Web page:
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NASA Expands Transportation Options in LEO

Sierra Nevada Corporation’s Dream Chaser spacecraft and cargo module, shown here attached to the ISS, will begin transporting cargo to and from the space station as early as 2019.

Image Credit: Sierra Nevada Corporation

With three new Cargo Resupply Services (CRS) contracts, NASA is reinvigorating support for the International Space Station (ISS) as it maintains a focus on deep space missions.

For more than 15 years, the ISS has served as a state-of-the-art laboratory for scientific exploration that benefits the lives of people on Earth while advancing knowledge that contributes to manned exploration beyond low Earth orbit (LEO). The space station’s National Laboratory hosts a diverse range of research conducted by non-NASA organizations, including other federal agencies, private industry, and academia. At the same time, the agency’s ISS-based One-Year Mission continues to rigorously investigate the impact of long-duration spaceflight on human physiology, advancing NASA’s journey to Mars.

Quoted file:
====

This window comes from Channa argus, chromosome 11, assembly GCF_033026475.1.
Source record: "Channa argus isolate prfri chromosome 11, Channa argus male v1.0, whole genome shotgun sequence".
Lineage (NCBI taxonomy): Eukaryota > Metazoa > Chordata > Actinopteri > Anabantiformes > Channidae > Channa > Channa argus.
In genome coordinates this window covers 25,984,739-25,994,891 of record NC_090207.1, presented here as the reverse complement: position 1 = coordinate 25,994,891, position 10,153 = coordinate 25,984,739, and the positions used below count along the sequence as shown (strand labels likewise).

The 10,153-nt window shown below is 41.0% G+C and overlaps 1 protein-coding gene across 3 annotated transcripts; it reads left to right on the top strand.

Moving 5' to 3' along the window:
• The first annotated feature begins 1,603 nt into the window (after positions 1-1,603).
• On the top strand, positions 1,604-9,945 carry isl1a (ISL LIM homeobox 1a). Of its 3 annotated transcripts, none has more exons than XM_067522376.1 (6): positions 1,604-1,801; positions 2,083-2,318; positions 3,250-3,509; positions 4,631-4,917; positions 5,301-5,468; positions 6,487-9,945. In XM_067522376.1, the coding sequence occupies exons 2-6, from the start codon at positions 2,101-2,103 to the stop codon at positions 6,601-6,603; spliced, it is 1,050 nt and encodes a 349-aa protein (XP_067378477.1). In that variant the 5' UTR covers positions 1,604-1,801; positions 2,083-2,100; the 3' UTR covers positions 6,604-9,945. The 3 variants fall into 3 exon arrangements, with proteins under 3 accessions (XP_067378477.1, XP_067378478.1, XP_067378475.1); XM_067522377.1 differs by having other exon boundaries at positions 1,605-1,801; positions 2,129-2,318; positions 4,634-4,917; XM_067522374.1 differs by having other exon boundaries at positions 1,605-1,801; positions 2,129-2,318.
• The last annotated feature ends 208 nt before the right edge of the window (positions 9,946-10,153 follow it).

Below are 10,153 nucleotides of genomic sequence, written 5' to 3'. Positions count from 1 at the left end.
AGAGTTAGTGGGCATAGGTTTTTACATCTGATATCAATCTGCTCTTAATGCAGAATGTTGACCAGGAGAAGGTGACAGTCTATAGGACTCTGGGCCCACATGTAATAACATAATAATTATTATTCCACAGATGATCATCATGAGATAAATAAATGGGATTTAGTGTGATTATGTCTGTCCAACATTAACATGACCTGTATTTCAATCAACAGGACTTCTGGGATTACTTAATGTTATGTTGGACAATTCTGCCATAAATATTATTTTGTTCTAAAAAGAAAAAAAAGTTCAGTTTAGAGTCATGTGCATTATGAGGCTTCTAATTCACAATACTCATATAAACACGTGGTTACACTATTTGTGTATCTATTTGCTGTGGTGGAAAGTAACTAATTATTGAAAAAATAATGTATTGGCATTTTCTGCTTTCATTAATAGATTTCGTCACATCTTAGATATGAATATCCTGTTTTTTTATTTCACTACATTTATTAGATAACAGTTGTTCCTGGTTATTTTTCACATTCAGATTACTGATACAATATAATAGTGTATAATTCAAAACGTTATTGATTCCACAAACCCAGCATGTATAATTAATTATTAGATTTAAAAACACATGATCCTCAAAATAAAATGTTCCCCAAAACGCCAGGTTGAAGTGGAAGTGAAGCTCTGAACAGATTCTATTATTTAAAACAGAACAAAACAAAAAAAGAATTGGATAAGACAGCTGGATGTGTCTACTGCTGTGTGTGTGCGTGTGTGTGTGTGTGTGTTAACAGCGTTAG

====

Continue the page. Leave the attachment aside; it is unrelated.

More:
“Every day, NASA and our partners conduct extensive scientific research onboard the International Space Station,” said Julie Robinson, ISS Chief Scientist at Johnson Space Center (JSC). “But that research needs to be delivered to the space station—and in some cases, returned to the scientists back here on Earth. We rely on commercial resupply service providers for that transportation.”

To ensure that transportation is available when needed, the agency recently awarded three new commercial CRS contracts—known as CRS-2—to move cargo to and from the ISS. By contracting out transportation services in LEO, the agency is able to stay focused on advancing human spaceflight farther into space. Meanwhile, the contracts will facilitate critical science and research on the orbiting laboratory as they further validate the utility of the commercial market in LEO.